Native XML Processing Using Multi-paradigm Design in C++

This presentation by Sumant Tambe was about LEESA, a tool that offers an XPath-like EDSL for XML access. It was nice to hear CodeSynthesis XSD, on which LEESA is built, mentioned in the talk as well as the fact that some people in the audience clearly found the data binding interface generated by XSD more natural ;-).

Boost Infrastructure Workshop

This was a very interesting session led by Dave Abrahams. He started the workshop by asking people what they thought was broken or needed improvement when it came to the Boost infrastructure and what areas they would be interested working on. Items that ended up on the blackboard included migration to github, migration to CMake, buildbot, review process, and migration to WordPress for the Boost website.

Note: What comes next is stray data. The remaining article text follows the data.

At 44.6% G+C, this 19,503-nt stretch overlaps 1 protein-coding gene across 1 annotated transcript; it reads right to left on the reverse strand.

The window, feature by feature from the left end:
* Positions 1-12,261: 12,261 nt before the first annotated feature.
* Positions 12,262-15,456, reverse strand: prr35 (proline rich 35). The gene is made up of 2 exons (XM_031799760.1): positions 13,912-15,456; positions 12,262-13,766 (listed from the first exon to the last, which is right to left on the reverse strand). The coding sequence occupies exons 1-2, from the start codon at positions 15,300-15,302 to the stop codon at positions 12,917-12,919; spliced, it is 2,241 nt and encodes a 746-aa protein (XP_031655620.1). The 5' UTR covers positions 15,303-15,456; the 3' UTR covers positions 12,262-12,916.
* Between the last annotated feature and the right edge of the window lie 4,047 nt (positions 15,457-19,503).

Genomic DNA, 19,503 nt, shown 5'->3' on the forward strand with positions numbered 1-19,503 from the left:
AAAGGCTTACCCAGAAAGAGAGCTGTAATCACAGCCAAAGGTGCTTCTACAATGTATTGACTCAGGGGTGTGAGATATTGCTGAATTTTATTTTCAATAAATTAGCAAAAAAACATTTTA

The review process in particular seemed to be a serious bottleneck which started an interesting exchange of ideas about the possible solutions. I proposed a crazy idea to get away with reviews altogether and Dave confirmed that it was indeed crazy. I also attended a couple of more infrastructure workshops in the following days focusing on finding ways to improve the review process.

Intel’s C++ Software Transactional Memory Compiler

This was an introduction to the software transaction memory (STM) by Justin Gottschlich. STM is another way to support concurrency that is modelled after the database transactions. What baffled many in the audience including myself is what happens when an exception is thrown from within a transaction. In the proposed specification such a transaction would be considered as successfully committed.

The Proposed Boost B-tree Library